Skip to product information
1 of 0

Rhythms of Relating in Children's Therapies

Connecting Creatively with Vulnerable Children
Regular price £26.99
Regular price Sale price £26.99
This multidisciplinary book shows how to foster meaningful relationships between therapists and vulnerable children, through exploring the concept of communicative musicality and creating rhythms of connection.

It includes broad and in-depth contributions from leading therapists from diverse backgrounds - including Peter A. Levine, Daniel Hughes, Stephen Porges, Dennis McCarthy and many more. Contributors reflect on their own experiences, providing insights from the fields of music therapy, trauma, dance and movement therapy, psychobiology, dramatherapy, counselling, play therapy, and education. Contemporary theory is woven in with case stories to highlight the emotional realities of working with highly vulnerable children, and to present proven examples of how therapists can improve the quality of connectedness. Full of original and innovative ideas for working with attachment issues, trauma, communication difficulties, autism, learning disabilities, aggression and anxiety, this is inspiring reading for professionals who work with vulnerable children in creative therapies.

Royalty proceeds from the book will be donated to the National Society for the Prevention of Cruelty to Children (NSPCC), UK.
  • Published: Feb 21 2017
  • Pages: 376
  • 244 x 170mm
  • ISBN: 9781785920356
View full details

Press Reviews

  • Raymond MacDonald, Professor of Music Psychology and Improvisation, University of Edinburgh, Co-Founder of the Glasgow Improvisers Orchestra, Co-Editor of The Handbook of Musical Identities

    This wonderful and utterly unique book is a treasure trove of fascinating and scholarly examples showing how conceptualising time, rhythm, collaboration and play in new ways can help vulnerable children. The authors present accessible, clear and concise chapters that highlight how the rhythms of relating are a fundamental feature of human existence. A "must read" for anybody interested in therapies for children.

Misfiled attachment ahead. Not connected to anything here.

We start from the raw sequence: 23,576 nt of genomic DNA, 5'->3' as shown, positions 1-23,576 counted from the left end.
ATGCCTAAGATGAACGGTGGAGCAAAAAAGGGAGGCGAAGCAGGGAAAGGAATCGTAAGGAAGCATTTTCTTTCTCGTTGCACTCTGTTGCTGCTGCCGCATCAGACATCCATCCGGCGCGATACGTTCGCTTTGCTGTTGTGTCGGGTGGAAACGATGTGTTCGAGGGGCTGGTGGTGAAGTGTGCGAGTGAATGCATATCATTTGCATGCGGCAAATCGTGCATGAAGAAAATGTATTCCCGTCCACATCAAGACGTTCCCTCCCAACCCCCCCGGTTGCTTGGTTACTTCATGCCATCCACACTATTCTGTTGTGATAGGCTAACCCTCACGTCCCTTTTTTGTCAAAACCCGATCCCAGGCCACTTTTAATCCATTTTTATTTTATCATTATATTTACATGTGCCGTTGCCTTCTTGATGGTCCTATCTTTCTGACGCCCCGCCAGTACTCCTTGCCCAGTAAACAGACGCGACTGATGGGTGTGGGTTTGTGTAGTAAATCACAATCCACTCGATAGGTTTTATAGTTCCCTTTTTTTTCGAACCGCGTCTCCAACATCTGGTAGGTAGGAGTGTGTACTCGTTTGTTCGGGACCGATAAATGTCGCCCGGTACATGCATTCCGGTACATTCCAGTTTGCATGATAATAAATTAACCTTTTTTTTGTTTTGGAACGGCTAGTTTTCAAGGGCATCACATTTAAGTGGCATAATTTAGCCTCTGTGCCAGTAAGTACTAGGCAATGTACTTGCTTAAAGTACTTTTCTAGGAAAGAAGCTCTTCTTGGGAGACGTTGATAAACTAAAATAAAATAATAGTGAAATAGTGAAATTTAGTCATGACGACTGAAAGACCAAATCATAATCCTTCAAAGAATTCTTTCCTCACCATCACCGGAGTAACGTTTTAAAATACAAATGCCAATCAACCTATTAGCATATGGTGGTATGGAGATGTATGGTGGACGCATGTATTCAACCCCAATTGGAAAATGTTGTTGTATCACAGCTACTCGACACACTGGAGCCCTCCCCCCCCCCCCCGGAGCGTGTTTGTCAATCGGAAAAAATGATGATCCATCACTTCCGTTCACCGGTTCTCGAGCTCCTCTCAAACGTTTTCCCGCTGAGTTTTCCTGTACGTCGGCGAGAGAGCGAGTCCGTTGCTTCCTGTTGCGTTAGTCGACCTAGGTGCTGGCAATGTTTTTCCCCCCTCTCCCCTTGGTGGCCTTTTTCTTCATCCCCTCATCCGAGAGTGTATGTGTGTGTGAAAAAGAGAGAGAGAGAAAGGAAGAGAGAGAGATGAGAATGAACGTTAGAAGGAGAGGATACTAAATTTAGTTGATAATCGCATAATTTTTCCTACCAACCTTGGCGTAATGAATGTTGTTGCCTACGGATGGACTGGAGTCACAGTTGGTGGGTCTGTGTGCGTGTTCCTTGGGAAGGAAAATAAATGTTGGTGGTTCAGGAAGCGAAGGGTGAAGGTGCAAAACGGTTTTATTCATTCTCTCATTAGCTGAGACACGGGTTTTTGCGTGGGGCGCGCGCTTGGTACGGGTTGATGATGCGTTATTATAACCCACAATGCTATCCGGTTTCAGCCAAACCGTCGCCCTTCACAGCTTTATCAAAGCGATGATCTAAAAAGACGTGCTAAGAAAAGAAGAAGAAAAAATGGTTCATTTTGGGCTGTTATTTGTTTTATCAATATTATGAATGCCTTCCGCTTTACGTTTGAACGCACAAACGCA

• Sue Jennings, Professor of Play, European Dramatherapy Federation, Author of Healthy Attachments and Neuro-Dramatic Play

    This is an extraordinary book that gives innovative insight, understanding and practical intervention on the importance of rhythm in therapy. Written by diverse and cross cultural therapists, artistes and clinicians, it invites us into the internal world of a child's musicality, rhythmic reciprocity and communication. Simply, it inspires wonder!
  • Bonnie Bainbridge Cohen, Founder and educational director of the School for Body-Mind Centering®, Author of Sensing, Feeling and Action

    Each chapter in this international collection brings a unique perspective with depthful insights and rich wisdom. Written in clear, engaging and embodied language by dedicated and passionate educators, therapists and artists, Rhythms of Relating in Children's Therapies will profoundly inspire anyone who works or lives with children.
  • Daniel Sweeney, Professor of Counseling, Director of Northwest Center for Play Therapy Studies, Director of Clinical Mental Health Counseling program at George Fox University [Portland, OR], Co-author of, Group Play Therapy: A Dynamic Approach

    Having no idea what to expect, this book was a surprising delight. Like therapy itself, it is a journey, it is filled with opportunities to reflect and grow. Its very title says it all, as "rhythms" and "relating" are the most core and healing qualities of psychotherapy. The relevant and engaging Rhythms of Relating in Children's Therapies should be in the library of all child therapists. Highly recommended!